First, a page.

My guide on this journey, Bahni Turpin, gave such wonderfully realistic voice to each character. I'll be watching for her work, too.

The story itself is a reflection of daily headlines all across the country. Thomas takes us into the reality of living it, seen through one young girl's eyes. Starr must deal with tragedy and trauma, as she attempts to reconcile her two worlds - her two selves - and to become whole.

Is this a sad story? You bet it is. But it's also filled with humanity, speckled with funny bits, lit with just enough hope to bleed through to our world, too.

It's also incredibly important.  I'd go so far to say, it's so important that everyone should read this.  I'm an old white man, and  I believe every old white man should read this book.  Everyone, of every demographic.  We all need to understand what is going on, and Angie Thomas, through Starr, can help us do it.  

Without hate.

Saturday, March 10, 2018

Stage Presence

Directors and other actors have told me that I have good "stage presence." I think they mean that I have good posture.

In the book, "The Warlock In Spite Of Himself," Christopher Stasheff wrote, "Put tights and a cape on a man, and he begins to strut." Having already spent a couple of years in the SCA, I had to agree.

From that day forward, whenever I wanted a boost of confidence, and to straighten my posture, I imagine wearing a cape and tights.

Psychologists have noticed that people gain a confidence boost, and a slight immunity to pain, by striking a "superhero pose:"  legs slightly more than shoulder-width apart, hands balled into fists, which are placed firmly on hips.  Chest our, shoulders back, chin up.

Terry Pratchett's character, Tiffany Aching, is given a virtual witch's hat by Granny Weatherwax.  She can't see the hat, but she knows when she's wearing it.

The point of all this is, you can psych yourself up, and it works.  

Put on that invisible cape.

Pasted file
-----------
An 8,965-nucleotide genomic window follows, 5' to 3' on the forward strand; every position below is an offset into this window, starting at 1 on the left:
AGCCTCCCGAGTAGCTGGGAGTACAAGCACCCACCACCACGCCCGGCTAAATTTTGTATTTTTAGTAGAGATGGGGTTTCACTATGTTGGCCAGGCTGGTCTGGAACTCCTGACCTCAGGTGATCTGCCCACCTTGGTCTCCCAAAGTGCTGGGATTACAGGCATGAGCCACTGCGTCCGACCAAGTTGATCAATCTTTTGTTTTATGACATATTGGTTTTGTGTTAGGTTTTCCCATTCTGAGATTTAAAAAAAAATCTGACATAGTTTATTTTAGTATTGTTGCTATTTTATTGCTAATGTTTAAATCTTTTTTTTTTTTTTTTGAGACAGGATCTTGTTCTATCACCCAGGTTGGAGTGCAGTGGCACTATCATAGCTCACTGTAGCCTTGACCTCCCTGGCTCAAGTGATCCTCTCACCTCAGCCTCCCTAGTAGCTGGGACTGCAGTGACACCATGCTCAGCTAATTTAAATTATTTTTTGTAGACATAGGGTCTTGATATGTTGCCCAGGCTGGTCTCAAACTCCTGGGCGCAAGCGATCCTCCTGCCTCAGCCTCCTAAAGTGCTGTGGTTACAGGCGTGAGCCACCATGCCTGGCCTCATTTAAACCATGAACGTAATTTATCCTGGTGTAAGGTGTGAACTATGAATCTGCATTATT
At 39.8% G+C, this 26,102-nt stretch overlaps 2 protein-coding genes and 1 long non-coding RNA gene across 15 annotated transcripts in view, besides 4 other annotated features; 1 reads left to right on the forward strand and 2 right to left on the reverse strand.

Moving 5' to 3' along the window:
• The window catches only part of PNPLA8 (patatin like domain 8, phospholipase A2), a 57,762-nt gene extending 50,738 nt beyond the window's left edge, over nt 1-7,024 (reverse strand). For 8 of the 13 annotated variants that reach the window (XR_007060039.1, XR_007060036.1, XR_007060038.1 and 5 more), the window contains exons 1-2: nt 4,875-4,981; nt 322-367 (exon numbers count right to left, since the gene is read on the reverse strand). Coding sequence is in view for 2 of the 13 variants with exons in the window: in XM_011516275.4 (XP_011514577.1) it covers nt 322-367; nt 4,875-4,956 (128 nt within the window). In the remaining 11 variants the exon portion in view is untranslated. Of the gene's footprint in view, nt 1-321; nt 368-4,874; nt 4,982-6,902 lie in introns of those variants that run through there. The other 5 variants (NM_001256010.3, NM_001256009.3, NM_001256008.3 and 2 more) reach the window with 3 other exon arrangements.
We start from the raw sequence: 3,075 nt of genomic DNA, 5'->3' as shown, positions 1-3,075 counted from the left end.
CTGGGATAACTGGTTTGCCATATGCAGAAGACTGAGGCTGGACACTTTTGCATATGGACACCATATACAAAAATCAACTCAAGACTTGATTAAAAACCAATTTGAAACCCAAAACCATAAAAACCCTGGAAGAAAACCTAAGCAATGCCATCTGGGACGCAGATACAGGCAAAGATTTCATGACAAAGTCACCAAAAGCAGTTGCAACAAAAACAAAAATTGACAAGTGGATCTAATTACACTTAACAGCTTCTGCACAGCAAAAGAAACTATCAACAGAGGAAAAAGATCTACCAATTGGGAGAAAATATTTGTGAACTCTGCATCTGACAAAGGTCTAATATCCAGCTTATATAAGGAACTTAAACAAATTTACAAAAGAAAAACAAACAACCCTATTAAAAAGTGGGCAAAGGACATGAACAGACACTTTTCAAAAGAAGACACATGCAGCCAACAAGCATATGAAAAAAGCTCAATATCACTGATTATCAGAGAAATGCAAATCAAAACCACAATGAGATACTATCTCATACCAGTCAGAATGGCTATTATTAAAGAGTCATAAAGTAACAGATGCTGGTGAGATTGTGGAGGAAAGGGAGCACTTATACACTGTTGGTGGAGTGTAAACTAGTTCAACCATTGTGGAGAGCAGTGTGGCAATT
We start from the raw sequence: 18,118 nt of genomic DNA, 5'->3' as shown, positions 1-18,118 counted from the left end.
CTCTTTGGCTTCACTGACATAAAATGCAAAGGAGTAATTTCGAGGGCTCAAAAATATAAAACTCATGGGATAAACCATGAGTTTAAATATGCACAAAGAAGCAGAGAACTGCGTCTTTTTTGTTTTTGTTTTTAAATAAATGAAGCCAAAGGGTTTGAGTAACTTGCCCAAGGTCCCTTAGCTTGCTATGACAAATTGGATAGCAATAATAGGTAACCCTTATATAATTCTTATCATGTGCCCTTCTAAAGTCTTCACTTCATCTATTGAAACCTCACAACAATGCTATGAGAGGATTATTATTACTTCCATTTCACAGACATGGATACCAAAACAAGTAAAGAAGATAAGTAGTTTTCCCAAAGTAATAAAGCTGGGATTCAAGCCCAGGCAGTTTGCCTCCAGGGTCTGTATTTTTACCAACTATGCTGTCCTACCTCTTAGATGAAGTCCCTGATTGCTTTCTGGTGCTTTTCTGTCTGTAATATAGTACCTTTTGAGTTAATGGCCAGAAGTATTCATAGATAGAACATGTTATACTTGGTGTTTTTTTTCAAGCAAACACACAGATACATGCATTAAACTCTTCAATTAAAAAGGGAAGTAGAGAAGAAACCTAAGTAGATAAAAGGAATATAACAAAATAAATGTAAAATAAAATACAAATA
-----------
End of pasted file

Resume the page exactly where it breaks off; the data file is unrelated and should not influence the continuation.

Tuesday, February 27, 2018

I Want A Glaive

My D&D group, stationed in Korea, has just watched the newly-released movie "Krull," and the guy playing the fighter is going gaga over the magical weapon featured in the film.  On the way out of the theater, he's badgering the DM.  This entire conversation is OOC.

[FIGHTER]  I want a Glaive!

[DM]  You're not proficient in polearm.

[FIGHTER] No, you know what I mean.  I want the large, flaring shirukin thing from the movie.  (He mimes throwing said weapon). ScreeeOWW!

[DM]  So let me get this straight.  You want me to give you a throwing star with five dagger blades, each of them about eight inches long, that will boomerang back to you whenever you miss?  And you don't see any downside to this?

[FIGHTER]  Hell yeah!  RAWR!

[DM]  You know you're going to lose half your fingers.

Saturday, March 11, 2017

Princess Leia's Theme

Back in 1977, lo these many years ago, I bought a read an article in a Star Wars fanzine that lamented the plethora of off-shoot poorly-created fan work.  I don't recall much about the article - heck, maybe it was just a letter from a reader.  But I do recall that the writer bemoaned that "it won't be long before someone writes the words to Princess Leia's Theme."

And I thought, why the hell not?  And proceeded to do just that.

I'm going to share that with you, but don't get your hopes up - I mean, this is a 40-year old poem written by a 15-year-old boy pretending to understand a Princess' pov.  But first, a brief rant.